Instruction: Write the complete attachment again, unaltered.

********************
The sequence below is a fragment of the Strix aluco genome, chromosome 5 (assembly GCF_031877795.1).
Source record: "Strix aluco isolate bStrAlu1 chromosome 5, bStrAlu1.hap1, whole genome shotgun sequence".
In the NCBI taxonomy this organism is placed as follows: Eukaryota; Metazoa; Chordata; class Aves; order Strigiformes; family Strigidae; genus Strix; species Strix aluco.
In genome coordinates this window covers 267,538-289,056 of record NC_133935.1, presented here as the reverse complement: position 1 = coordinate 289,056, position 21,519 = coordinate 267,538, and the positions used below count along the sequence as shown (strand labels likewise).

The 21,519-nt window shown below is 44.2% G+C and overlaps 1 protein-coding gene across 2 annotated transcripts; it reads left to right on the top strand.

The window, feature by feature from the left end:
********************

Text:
The sequence below is a fragment of the Strix aluco genome, chromosome 5 (assembly GCF_031877795.1).
Source record: "Strix aluco isolate bStrAlu1 chromosome 5, bStrAlu1.hap1, whole genome shotgun sequence".
In the NCBI taxonomy this organism is placed as follows: Eukaryota; Metazoa; Chordata; class Aves; order Strigiformes; family Strigidae; genus Strix; species Strix aluco.
In genome coordinates this window covers 267,538-289,056 of record NC_133935.1, presented here as the reverse complement: position 1 = coordinate 289,056, position 21,519 = coordinate 267,538, and the positions used below count along the sequence as shown (strand labels likewise).

The 21,519-nt window shown below is 44.2% G+C and overlaps 1 protein-coding gene across 2 annotated transcripts; it reads left to right on the top strand.

The window, feature by feature from the left end: